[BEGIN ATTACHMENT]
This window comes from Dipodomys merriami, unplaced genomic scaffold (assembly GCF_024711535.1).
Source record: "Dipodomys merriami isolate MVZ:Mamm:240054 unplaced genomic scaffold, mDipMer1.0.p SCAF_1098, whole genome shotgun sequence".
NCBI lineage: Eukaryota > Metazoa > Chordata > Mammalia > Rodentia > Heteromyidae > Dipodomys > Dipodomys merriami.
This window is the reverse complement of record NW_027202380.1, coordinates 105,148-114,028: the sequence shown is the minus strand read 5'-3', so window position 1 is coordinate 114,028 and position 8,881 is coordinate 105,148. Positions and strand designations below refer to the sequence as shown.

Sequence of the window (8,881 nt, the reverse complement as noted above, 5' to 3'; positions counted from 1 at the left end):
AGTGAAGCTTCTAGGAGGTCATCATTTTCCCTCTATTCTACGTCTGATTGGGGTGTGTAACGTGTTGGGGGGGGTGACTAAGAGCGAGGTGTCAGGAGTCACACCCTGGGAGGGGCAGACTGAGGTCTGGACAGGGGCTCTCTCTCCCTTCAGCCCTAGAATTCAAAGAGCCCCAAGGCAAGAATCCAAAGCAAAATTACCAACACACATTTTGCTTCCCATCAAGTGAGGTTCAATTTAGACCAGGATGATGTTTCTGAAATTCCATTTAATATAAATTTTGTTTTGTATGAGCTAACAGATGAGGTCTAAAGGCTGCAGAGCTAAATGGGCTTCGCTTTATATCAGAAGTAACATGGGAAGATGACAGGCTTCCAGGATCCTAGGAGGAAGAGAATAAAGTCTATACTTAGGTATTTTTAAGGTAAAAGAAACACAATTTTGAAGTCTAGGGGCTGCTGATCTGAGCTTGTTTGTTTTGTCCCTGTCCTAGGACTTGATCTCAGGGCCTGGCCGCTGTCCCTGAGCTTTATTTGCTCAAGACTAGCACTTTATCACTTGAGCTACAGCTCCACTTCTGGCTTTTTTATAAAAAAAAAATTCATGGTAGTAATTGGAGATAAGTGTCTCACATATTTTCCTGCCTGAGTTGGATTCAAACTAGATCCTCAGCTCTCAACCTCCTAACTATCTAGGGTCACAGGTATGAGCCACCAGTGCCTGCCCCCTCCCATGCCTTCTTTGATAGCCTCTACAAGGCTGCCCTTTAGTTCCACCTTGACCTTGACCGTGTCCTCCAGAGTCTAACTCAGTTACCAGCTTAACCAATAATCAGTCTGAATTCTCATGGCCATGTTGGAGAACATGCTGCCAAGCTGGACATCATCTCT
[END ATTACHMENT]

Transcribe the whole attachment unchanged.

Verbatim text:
This window comes from Dipodomys merriami, unplaced genomic scaffold (assembly GCF_024711535.1).
Source record: "Dipodomys merriami isolate MVZ:Mamm:240054 unplaced genomic scaffold, mDipMer1.0.p SCAF_1098, whole genome shotgun sequence".
NCBI lineage: Eukaryota > Metazoa > Chordata > Mammalia > Rodentia > Heteromyidae > Dipodomys > Dipodomys merriami.
This window is the reverse complement of record NW_027202380.1, coordinates 105,148-114,028: the sequence shown is the minus strand read 5'-3', so window position 1 is coordinate 114,028 and position 8,881 is coordinate 105,148. Positions and strand designations below refer to the sequence as shown.

Sequence of the window (8,881 nt, the reverse complement as noted above, 5' to 3'; positions counted from 1 at the left end):
AGTGAAGCTTCTAGGAGGTCATCATTTTCCCTCTATTCTACGTCTGATTGGGGTGTGTAACGTGTTGGGGGGGGTGACTAAGAGCGAGGTGTCAGGAGTCACACCCTGGGAGGGGCAGACTGAGGTCTGGACAGGGGCTCTCTCTCCCTTCAGCCCTAGAATTCAAAGAGCCCCAAGGCAAGAATCCAAAGCAAAATTACCAACACACATTTTGCTTCCCATCAAGTGAGGTTCAATTTAGACCAGGATGATGTTTCTGAAATTCCATTTAATATAAATTTTGTTTTGTATGAGCTAACAGATGAGGTCTAAAGGCTGCAGAGCTAAATGGGCTTCGCTTTATATCAGAAGTAACATGGGAAGATGACAGGCTTCCAGGATCCTAGGAGGAAGAGAATAAAGTCTATACTTAGGTATTTTTAAGGTAAAAGAAACACAATTTTGAAGTCTAGGGGCTGCTGATCTGAGCTTGTTTGTTTTGTCCCTGTCCTAGGACTTGATCTCAGGGCCTGGCCGCTGTCCCTGAGCTTTATTTGCTCAAGACTAGCACTTTATCACTTGAGCTACAGCTCCACTTCTGGCTTTTTTATAAAAAAAAAATTCATGGTAGTAATTGGAGATAAGTGTCTCACATATTTTCCTGCCTGAGTTGGATTCAAACTAGATCCTCAGCTCTCAACCTCCTAACTATCTAGGGTCACAGGTATGAGCCACCAGTGCCTGCCCCCTCCCATGCCTTCTTTGATAGCCTCTACAAGGCTGCCCTTTAGTTCCACCTTGACCTTGACCGTGTCCTCCAGAGTCTAACTCAGTTACCAGCTTAACCAATAATCAGTCTGAATTCTCATGGCCATGTTGGAGAACATGCTGCCAAGCTGGACATCATCTCT